Here I sit, preparing the Case Update, sipping on my Minute Maid Pomegranate Blueberry Juice, only to find that the product (marketed by Coca-Cola) contains only 0.3% pomegranate juice and 0.2% blueberry juice, the remaining 99.5% consisting of apple, grape, and other juices. This knowledge comes courtesy of the Supreme Court's unanimous decision last week in POM Wonderful v. Coca-Cola, holding that the Lanham Act gives POM Wonderful, which makes its own pomegranate-blueberry juice, a private cause of action against Coca-Cola for false and misleading advertising. My dismay is deepened to learn that when my daughter inherits the vast sums in my retirement accounts, she can't shield them from bankruptcy, as the Court determined in its other decision last week in Clark v. Rameker.
Hmmm. Much more of this and you, gentle and hopefully non-litigious reader, may have a cause of action under the Lanham Act against me for advertising this as a blog on criminal law. Well, you take what you can get. About the only criminal decisions left before the Court's term expires at the end of the month are the two on search of cell phones incident to arrest. For those of you whose hunger for civil cases has not been sated by the lead paragraph, you can wonder over to SCOTUSblog, where there's an in-depth article on a case headed for the Court involving the default by Argentina of some $81 billion in bonds back in 2001. The article's wildly optimistic title, "The Argentine bond saga, made simple," seems tailored for another suit under the Lanham Act.
Down in Columbus, no decisions of note, but the court did have an oral argument in a number of criminal cases. We discussed the one in State v. Bevly, concerning "minimum mandatory" sentences in Ohio, on Thursday, and we'll tackle State v. Ilg later this week; the case deals with the controversial Intoxilyzer 8000, the machine the Department of Health adopted five years ago for police departments to use to measure alcohol use in drunk driving cases. There were three cases combined for argument on whether a probate judge can issue a search warrant, but the result will not be influenced by anything the defendants have to offer; none of them filed briefs, and therefore didn't participate in oral argument, either.
In the courts of appeals...
Speaking of warrantless searches of cell phones, the 2nd District deals with a variant of that theme in State v. Taylor. Taylor's murder convictions were largely based on evidence the police obtained from tracking his cell phone via the pings emitted by its GPS. The court upheld the search, finding that Taylor did not have a reasonable expectation of privacy in that information.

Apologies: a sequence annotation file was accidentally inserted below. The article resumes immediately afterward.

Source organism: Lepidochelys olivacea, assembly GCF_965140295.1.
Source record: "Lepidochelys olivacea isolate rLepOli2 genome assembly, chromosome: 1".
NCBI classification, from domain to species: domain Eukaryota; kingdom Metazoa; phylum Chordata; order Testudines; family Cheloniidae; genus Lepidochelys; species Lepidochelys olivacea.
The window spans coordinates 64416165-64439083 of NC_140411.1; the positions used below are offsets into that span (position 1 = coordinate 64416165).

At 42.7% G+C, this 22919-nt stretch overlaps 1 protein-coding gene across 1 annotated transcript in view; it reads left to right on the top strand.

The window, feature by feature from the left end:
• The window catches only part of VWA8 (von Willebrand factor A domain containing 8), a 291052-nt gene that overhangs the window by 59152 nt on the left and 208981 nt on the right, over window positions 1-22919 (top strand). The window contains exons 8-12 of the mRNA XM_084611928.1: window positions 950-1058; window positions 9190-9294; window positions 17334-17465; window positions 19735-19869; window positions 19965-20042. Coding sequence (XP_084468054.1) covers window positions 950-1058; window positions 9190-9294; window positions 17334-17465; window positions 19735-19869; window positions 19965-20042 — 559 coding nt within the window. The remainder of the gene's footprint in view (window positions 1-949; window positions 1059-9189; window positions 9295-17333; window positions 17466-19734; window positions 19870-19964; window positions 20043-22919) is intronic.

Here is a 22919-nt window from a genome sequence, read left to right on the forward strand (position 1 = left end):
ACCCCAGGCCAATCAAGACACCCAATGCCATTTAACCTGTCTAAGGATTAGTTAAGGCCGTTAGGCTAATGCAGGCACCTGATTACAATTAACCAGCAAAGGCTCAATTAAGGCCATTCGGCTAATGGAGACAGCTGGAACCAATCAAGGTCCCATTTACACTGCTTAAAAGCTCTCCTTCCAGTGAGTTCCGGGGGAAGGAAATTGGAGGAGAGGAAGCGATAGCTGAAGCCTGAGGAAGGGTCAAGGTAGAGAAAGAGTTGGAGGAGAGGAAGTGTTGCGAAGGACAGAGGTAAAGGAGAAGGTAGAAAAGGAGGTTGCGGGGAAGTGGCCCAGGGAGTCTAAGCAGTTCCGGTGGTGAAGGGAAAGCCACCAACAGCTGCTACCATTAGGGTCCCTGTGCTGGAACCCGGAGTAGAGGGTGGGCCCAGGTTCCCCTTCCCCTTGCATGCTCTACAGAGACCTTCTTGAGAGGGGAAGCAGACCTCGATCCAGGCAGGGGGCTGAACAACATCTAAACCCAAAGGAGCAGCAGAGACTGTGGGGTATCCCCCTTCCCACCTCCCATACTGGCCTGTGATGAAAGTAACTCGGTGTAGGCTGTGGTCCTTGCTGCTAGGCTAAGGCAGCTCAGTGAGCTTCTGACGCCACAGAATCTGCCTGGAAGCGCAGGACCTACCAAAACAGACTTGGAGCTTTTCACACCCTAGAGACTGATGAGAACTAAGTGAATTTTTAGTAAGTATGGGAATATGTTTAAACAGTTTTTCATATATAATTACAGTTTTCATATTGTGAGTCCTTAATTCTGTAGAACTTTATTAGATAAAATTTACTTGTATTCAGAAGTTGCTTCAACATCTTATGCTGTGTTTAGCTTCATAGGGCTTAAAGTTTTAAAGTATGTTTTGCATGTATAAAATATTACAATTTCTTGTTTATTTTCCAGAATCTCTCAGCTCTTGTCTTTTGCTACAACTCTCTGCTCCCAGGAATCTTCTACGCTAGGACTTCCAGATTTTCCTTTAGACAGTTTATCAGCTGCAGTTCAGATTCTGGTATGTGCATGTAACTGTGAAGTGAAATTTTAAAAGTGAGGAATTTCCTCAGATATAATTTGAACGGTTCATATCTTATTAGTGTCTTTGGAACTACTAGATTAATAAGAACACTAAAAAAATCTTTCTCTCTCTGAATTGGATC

That's probably the right result, but some of the language in the opinion is worrisome, especially its reliance on a 6th Circuit decision which held that since the defendant was traveling on a public road, any information gleaned from the cell phone pings "could have been obtained through visual surveillance." That's the same argument that was made - and bought by some courts - in the GPS cases. No police force could tail a suspect's every move for weeks or months, and there's no reason to permit them to do with technology what they can't do without. Just because I don't have a reasonable expectation that a police car won't see me on the road doesn't mean that I don't have a reasonable expectation that the police will not monitor my every move.
A couple of cases highlight the problem of determining allied offenses from a plea. Merger for allied offenses is a sentencing issue, not a plea issue, says the 2nd District in State v. Jefferson; the failure of the judge to address allied offenses at the plea hearing can't serve as a basis for vacating the plea. The 9th District's decision in State v. Asefi gives trial judges some guidance in how that issue should be handled in a sentencing hearing after a plea, where there's often no real record to help the judge make that determination. While the absence of a record doesn't absolve the judge of responsibility for deciding whether offenses are allied, he can rely on information provided in the presentence report or statements by counsel; he need not hold an evidentiary hearing.
Back in 2010, the Supreme Court held in Berghuis v. Thompkins (discussed here) that a waiver of Miranda rights need not be express, but could be implied. The difficulty of establishing that a defendant did indeed invoke his right to remain silent is amply displayed by the 5th District's decision in State v. Hamilton. After being advised of his rights, Hamilton indicated that he didn't want to talk, but was "going to listen" to what the detectives had to say; after 40 minutes, he admitted to having heroin. The trial court denied the motion to suppress the statement, and the panel affirms, finding that this constituted an implied waiver of Hamilton's Miranda rights.
There are lots of appeals arguing that verdicts were inconsistent, and there are lots of cases saying that doesn't matter. Add the 3rd District's decision in State v. Seitz. Seitz was charged with felonious assault and kidnapping, but the jury came back with a conviction of simple assault - plus the kidnapping. The kidnapping charge alleged that Seitz removed or restrained another person of his liberty to facilitate the commission of a felony, and the court holds that the conviction stands, despite the jury's apparent conclusion that Seitz hadn't committed the underlying felony.